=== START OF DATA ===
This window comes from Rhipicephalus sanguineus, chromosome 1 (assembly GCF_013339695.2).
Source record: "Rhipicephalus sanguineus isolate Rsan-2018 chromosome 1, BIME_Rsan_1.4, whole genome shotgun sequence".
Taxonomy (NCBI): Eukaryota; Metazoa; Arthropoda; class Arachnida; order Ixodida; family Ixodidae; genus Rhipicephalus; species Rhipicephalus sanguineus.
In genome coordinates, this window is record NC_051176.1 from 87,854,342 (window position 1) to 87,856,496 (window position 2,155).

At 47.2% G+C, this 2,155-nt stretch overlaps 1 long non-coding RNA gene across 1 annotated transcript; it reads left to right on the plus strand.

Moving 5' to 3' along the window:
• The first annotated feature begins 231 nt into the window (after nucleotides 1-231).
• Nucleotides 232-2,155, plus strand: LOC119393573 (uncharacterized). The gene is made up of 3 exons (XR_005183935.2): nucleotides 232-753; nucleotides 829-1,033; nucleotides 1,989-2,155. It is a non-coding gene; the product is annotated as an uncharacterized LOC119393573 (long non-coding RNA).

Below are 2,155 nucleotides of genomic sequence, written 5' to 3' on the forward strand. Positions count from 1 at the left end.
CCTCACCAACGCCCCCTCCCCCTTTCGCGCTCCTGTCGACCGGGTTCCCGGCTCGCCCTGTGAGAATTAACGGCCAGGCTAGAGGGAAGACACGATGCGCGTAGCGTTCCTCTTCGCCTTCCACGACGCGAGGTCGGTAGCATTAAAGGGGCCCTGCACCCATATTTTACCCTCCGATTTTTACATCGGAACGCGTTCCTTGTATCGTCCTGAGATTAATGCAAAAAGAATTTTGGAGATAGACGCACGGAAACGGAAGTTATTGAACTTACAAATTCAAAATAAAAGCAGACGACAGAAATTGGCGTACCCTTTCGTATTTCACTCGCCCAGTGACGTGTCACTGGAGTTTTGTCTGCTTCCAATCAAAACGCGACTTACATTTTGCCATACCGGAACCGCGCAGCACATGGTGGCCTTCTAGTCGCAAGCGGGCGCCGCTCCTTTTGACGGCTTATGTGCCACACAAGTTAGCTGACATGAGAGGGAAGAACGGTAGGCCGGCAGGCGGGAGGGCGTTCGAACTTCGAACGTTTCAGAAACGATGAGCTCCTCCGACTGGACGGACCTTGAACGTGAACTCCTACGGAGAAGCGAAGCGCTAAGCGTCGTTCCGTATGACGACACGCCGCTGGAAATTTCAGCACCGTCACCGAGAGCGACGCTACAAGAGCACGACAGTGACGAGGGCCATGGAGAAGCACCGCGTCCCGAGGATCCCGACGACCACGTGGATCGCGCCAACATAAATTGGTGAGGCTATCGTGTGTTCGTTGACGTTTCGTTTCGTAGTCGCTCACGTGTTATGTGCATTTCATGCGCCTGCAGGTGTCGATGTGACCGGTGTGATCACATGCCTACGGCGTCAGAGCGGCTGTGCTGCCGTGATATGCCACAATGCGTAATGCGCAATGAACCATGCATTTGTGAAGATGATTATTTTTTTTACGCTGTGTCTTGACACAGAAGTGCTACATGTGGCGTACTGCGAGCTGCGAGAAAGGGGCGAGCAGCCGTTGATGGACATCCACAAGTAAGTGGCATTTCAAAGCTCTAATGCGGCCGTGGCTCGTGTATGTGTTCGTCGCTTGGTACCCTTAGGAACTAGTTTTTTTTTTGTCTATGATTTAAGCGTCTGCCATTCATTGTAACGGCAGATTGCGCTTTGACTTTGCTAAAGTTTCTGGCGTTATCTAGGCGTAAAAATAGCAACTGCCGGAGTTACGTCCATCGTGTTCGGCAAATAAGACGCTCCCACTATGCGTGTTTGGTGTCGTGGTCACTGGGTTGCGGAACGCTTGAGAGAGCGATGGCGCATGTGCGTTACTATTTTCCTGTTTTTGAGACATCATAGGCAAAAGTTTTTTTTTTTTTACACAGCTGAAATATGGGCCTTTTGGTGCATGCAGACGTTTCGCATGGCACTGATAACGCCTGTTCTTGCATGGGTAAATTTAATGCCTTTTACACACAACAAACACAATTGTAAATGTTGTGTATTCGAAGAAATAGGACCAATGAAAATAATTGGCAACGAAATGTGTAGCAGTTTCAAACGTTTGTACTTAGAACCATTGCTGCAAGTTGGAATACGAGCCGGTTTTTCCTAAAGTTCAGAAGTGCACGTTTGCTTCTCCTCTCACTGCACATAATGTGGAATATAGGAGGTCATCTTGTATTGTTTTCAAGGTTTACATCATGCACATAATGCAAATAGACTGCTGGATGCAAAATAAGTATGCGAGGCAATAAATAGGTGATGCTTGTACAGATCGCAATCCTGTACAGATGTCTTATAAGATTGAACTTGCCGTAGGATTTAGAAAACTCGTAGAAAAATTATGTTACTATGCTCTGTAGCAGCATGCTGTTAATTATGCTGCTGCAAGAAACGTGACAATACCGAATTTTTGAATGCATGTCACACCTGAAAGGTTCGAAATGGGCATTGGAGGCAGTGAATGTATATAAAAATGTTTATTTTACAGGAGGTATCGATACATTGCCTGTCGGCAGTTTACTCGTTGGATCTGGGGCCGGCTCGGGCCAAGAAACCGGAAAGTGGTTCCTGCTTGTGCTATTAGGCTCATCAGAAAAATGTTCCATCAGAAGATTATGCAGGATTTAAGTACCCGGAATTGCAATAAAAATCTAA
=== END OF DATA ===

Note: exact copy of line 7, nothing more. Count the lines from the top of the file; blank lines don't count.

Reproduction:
• The first annotated feature begins 231 nt into the window (after nucleotides 1-231).